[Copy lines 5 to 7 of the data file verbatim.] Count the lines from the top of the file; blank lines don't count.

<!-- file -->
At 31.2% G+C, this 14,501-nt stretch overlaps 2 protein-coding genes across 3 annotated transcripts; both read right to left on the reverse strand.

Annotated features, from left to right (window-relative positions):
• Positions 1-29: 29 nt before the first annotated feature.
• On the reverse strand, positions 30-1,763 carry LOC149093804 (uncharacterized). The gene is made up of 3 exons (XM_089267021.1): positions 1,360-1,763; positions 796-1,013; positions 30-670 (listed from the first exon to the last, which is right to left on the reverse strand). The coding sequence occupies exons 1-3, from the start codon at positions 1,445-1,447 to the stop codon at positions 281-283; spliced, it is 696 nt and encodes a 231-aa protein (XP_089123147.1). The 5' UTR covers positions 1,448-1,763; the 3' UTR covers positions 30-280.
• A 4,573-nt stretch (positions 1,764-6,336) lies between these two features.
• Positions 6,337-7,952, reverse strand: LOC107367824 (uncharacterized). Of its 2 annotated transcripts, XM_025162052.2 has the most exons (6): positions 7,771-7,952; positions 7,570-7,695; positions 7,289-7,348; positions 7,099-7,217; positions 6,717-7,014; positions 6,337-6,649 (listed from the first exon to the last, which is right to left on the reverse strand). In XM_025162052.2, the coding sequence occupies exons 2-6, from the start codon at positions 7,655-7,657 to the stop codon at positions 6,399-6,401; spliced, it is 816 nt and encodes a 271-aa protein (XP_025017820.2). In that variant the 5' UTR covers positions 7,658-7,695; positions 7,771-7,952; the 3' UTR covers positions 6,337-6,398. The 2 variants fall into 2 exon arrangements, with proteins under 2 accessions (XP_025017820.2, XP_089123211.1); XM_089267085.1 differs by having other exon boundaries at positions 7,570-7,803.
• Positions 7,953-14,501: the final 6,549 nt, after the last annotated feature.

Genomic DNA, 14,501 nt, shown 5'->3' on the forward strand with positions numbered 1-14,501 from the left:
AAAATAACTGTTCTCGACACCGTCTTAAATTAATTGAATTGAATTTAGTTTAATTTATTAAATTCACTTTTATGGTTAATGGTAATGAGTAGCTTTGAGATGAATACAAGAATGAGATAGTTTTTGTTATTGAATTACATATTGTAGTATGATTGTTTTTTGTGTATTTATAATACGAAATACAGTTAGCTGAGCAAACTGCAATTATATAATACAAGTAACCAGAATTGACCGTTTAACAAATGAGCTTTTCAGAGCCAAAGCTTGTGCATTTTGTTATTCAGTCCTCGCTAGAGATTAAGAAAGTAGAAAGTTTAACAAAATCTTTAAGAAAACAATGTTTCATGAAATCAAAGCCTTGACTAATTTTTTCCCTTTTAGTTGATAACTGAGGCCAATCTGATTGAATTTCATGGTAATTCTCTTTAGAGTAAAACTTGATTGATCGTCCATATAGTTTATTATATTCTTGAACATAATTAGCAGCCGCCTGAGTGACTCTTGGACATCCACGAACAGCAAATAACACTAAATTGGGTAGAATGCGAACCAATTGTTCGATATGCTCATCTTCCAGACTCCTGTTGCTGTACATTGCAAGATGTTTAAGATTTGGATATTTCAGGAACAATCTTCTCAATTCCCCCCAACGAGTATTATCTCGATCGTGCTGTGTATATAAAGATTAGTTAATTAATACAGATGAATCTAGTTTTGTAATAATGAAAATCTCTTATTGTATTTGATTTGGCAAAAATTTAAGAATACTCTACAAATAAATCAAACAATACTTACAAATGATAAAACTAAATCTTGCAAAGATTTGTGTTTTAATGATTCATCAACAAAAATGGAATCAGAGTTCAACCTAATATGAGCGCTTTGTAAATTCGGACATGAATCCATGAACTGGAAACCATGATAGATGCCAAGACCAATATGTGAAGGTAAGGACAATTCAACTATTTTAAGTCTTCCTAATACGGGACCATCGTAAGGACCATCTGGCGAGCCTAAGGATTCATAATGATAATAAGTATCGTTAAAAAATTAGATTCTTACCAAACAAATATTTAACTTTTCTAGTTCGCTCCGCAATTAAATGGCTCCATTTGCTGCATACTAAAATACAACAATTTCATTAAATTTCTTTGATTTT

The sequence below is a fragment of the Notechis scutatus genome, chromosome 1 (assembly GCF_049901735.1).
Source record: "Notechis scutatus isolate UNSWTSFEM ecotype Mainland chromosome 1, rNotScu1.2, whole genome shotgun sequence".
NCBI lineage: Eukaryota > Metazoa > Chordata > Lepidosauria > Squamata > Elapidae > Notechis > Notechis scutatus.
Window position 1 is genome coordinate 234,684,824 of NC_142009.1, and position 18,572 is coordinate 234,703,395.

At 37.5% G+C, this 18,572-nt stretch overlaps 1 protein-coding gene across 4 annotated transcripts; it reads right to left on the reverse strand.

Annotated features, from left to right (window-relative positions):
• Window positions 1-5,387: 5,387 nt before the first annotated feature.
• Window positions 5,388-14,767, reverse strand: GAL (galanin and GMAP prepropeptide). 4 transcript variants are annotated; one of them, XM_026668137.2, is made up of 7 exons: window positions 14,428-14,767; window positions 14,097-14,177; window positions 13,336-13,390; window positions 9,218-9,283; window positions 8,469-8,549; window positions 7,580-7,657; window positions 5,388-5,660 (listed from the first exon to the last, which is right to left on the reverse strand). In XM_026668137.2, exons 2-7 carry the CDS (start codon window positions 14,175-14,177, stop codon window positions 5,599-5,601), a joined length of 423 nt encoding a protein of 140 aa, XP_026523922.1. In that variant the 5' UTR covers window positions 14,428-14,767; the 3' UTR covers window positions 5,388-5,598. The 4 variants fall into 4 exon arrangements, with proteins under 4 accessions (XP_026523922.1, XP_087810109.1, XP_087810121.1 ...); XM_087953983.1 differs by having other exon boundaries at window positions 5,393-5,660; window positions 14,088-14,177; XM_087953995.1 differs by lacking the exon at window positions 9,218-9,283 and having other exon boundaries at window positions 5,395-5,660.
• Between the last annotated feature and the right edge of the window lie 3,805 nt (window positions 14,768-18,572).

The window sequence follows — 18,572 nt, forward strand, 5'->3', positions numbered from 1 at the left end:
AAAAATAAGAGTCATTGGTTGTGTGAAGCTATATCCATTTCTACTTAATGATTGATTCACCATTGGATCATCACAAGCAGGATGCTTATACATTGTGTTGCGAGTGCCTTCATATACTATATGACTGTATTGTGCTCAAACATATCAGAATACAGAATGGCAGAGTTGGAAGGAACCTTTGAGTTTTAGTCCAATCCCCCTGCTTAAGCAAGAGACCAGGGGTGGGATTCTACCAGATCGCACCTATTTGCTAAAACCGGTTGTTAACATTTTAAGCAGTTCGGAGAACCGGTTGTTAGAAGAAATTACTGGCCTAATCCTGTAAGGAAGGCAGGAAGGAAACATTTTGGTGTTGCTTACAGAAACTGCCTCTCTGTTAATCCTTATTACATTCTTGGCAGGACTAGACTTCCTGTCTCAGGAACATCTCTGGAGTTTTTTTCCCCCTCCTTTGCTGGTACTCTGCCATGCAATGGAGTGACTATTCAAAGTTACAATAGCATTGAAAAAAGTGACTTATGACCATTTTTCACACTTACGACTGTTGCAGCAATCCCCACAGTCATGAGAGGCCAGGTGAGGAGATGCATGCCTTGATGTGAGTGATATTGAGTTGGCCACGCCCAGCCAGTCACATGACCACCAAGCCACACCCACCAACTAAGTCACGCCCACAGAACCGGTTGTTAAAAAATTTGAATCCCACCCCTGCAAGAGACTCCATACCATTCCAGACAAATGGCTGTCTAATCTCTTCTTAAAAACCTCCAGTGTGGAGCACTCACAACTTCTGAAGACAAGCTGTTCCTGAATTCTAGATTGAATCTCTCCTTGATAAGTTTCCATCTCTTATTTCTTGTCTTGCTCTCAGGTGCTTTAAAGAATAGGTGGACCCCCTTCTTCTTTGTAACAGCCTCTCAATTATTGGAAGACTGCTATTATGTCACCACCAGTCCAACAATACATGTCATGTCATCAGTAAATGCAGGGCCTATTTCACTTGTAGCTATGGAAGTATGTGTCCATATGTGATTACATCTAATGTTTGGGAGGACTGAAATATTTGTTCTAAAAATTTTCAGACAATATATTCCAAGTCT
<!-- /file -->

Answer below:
• A 4,573-nt stretch (positions 1,764-6,336) lies between these two features.
• Positions 6,337-7,952, reverse strand: LOC107367824 (uncharacterized). Of its 2 annotated transcripts, XM_025162052.2 has the most exons (6): positions 7,771-7,952; positions 7,570-7,695; positions 7,289-7,348; positions 7,099-7,217; positions 6,717-7,014; positions 6,337-6,649 (listed from the first exon to the last, which is right to left on the reverse strand). In XM_025162052.2, the coding sequence occupies exons 2-6, from the start codon at positions 7,655-7,657 to the stop codon at positions 6,399-6,401; spliced, it is 816 nt and encodes a 271-aa protein (XP_025017820.2). In that variant the 5' UTR covers positions 7,658-7,695; positions 7,771-7,952; the 3' UTR covers positions 6,337-6,398. The 2 variants fall into 2 exon arrangements, with proteins under 2 accessions (XP_025017820.2, XP_089123211.1); XM_089267085.1 differs by having other exon boundaries at positions 7,570-7,803.
• Positions 7,953-14,501: the final 6,549 nt, after the last annotated feature.